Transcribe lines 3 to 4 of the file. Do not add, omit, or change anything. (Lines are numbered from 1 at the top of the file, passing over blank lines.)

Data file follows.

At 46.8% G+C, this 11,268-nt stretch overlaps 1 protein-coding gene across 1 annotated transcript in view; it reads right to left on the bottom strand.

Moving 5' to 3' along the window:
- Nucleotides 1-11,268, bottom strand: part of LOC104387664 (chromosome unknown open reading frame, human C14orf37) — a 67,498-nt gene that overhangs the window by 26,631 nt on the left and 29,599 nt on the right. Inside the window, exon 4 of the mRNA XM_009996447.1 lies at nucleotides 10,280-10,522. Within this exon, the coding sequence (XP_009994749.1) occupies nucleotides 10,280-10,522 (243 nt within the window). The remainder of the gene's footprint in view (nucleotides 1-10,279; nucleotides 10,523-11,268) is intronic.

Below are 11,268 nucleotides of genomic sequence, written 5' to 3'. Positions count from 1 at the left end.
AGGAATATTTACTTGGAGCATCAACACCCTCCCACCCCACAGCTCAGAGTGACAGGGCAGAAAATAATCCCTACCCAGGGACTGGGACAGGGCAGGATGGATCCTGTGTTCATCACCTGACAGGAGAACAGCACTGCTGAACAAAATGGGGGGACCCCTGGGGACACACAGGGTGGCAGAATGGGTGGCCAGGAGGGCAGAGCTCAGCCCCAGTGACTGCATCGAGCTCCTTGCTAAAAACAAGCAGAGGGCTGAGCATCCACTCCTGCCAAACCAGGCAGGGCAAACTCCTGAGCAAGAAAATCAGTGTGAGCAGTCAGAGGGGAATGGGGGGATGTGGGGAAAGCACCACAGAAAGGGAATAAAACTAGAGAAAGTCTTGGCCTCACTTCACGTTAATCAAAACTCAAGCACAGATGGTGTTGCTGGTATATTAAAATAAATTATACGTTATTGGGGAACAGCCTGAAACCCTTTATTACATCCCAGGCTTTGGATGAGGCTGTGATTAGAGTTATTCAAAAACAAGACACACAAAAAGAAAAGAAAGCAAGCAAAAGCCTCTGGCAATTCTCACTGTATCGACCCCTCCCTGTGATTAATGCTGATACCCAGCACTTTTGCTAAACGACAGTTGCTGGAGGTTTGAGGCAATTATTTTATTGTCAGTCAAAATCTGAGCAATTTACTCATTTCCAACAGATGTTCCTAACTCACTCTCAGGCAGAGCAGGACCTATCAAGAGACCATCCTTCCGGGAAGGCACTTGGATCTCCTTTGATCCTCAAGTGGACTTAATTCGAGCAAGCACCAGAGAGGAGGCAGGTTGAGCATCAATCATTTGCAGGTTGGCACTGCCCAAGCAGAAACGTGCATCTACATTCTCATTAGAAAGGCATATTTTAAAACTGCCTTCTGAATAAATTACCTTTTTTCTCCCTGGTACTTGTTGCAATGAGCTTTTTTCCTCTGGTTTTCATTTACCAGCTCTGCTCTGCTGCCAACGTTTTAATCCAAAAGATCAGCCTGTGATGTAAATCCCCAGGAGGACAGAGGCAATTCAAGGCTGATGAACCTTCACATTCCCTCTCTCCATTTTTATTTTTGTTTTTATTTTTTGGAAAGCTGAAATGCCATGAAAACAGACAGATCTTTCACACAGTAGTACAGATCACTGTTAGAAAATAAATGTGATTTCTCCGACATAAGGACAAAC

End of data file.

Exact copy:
- Nucleotides 1-11,268, bottom strand: part of LOC104387664 (chromosome unknown open reading frame, human C14orf37) — a 67,498-nt gene that overhangs the window by 26,631 nt on the left and 29,599 nt on the right. Inside the window, exon 4 of the mRNA XM_009996447.1 lies at nucleotides 10,280-10,522. Within this exon, the coding sequence (XP_009994749.1) occupies nucleotides 10,280-10,522 (243 nt within the window). The remainder of the gene's footprint in view (nucleotides 1-10,279; nucleotides 10,523-11,268) is intronic.

Below are 11,268 nucleotides of genomic sequence, written 5' to 3'. Positions count from 1 at the left end.